Simulation versus Representation

© 2001by Gonzalo Frasca
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Here is the first in a series of articles where I will deal with the issue of simulation as the basic tool for understanding videogames. I will focus on the particular characteristics of simulation as an alternative to representation and narrative. These articles will be “illustrated” with small web-based simulations.

My objective is to reach the broader possible audience and this is why I will try to omit technicalities while attempting to remain rigorous and clear in my explanations. While I am definitively dealing here with theory, I do want both game designers, artists and academic researchers to feel at home.

If you have read some of my previous writings, you may know that I am part of a rather small group of theorists –including Espen Aarseth, Markku Eskelinen, Jesper Juul, among others–who claim that videogames should not be viewed as an extension of narrative, literature, theater or cinema. Nevertheless, the majority of theorists see no problem in linking games with narratives. The idea that videogames and other interactive software is an extension of narrative is very strong in our culture and has been developed both by academia and the industry. Recent games such as Metal Gear 2 do really try to look and behave like an “interactive movie”. I find that "interactive fiction", "interactive theater" and other "interactive" flavored inventions do miss the point by trying to force games into something that they are not. Respected theorists such as Janet Murray, Lev Manovich, Brenda Laurel and Henry Jenkins insist on explaining games by analyzing their similitude with previously existing media forms. While I do not necessarily discard these approaches, I think that games are ontologically different from narrative because they are not just based on representation. Instead, they rely on simulation, which is a way of portraying reality that essentially differs from narrative. My main goal in these series of articles is to explain these differences.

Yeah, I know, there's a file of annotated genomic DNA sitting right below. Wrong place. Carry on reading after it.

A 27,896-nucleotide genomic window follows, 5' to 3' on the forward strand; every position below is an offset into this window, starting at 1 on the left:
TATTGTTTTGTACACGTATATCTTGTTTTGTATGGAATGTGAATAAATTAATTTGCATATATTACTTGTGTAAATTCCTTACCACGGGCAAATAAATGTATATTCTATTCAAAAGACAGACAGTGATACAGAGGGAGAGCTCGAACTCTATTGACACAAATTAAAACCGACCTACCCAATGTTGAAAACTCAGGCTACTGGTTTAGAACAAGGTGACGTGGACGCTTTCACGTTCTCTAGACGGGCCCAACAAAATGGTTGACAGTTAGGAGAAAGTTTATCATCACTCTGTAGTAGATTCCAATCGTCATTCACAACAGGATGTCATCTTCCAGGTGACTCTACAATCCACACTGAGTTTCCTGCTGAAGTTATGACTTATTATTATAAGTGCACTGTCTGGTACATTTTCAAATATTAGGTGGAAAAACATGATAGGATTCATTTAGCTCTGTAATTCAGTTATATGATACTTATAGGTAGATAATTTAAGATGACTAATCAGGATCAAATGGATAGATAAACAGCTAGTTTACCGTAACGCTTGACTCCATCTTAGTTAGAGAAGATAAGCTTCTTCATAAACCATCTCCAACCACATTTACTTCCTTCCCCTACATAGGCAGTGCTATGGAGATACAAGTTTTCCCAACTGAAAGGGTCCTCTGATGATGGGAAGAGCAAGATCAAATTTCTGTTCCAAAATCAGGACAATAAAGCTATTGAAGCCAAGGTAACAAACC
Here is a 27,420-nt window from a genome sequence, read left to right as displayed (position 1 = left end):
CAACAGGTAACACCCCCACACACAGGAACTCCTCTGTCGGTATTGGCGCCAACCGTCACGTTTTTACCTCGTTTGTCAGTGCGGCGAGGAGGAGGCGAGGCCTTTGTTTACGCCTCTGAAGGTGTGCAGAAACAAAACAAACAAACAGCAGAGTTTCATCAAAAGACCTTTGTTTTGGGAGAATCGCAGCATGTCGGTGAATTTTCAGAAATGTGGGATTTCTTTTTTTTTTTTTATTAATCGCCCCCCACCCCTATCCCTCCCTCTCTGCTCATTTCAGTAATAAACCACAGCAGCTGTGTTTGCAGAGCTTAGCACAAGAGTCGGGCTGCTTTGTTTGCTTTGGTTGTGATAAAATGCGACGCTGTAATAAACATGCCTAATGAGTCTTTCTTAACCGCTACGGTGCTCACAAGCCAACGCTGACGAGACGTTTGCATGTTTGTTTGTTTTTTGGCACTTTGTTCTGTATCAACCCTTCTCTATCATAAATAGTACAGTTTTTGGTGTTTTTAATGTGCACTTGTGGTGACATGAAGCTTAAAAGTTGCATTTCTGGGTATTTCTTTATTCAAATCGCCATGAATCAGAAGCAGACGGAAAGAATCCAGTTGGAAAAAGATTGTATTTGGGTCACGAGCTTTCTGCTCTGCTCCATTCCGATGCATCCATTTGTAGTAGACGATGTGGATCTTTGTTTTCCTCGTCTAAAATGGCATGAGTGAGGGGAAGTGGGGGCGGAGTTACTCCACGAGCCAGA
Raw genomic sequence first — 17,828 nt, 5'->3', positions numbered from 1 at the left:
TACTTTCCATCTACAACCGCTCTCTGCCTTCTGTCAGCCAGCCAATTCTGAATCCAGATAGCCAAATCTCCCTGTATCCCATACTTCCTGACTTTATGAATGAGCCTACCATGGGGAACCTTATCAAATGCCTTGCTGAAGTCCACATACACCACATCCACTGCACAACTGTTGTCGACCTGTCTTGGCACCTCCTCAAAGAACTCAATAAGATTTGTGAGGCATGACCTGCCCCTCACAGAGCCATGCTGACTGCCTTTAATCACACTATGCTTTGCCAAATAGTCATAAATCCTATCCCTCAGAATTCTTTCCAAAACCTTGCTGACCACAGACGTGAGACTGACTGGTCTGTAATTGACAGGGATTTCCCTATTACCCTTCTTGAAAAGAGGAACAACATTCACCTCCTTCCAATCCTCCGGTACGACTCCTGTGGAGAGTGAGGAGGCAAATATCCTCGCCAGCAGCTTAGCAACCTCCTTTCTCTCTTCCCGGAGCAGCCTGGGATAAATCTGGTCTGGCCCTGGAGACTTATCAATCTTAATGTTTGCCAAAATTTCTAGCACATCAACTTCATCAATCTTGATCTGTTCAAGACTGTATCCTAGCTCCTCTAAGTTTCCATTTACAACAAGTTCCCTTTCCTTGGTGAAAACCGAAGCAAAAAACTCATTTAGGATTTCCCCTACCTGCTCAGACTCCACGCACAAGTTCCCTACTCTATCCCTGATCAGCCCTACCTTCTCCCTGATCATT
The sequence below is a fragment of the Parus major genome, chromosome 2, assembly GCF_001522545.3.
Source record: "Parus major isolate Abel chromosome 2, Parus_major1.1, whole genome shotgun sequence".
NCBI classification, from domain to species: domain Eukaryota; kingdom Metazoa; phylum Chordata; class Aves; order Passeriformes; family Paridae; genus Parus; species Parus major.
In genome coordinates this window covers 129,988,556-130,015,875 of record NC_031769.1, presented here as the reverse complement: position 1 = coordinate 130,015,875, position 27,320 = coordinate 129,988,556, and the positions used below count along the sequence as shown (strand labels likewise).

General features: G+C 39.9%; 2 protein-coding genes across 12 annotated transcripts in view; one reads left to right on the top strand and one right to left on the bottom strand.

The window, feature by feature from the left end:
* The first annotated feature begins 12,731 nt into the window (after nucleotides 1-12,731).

Simulation 101

Historically, we have relied on representation to portray both reality and fiction, generaly articulating it under the form of narrative. However, the introduction of the computer has unleashed a new way of communicating and understanding our world and thoughts: simulation. Simulation does not simply represents objects and systems, but it also models their behaviors.

Let’s start by taking a look at representation through a simple example. Here is Magritte’s La Trahison Des Images (The treachery of images). It’s a famous painting and many things have been said about it. I will simply mention that the image portrays a pipe but, as the text explains, the image itself is not an actual pipe but a representation. The word “pipe” is also a textual representation. In other words, it is not a real pipe, but an image with words.

Representation has been the way of choice for humanity for depicting, explaining and understanding reality. The image of the pipe tells us a lot about the actual object. We can learn about its shape, its colors, its materials and maybe even its size. The painting describes the pipe: it shows us some of its characteristics. Obviously, representation is never exhaustive: there will always be some characteristics that will not fit into the painting. In other words, representation is always an incomplete task.

Ok. Until now, we have reviewed semiotics 101, pretty basic stuff. Let’s imagine that now we want to explain to somebody that never saw a pipe how the pipe works. The traditional way of doing this has always been through narrative. We can, for example, make a film about somebody smoking or, even better, to create a series of comic-book style, serialized illustrations. So, here is how our story goes: you suck on one end of the pipe and you will be able to get your fix of smoke. In addition to this, more smoke will come up through the other end. This, of course, is a fairly basic description of how a pipe works. It mainly focuses on the mechanics of the pipe, but for the sake of simplicity, it leaves out of the equation several elements (i.e. you have to pour tobacco in it and then light it up). Voila! I have just explained how a pipe works by using narrative.


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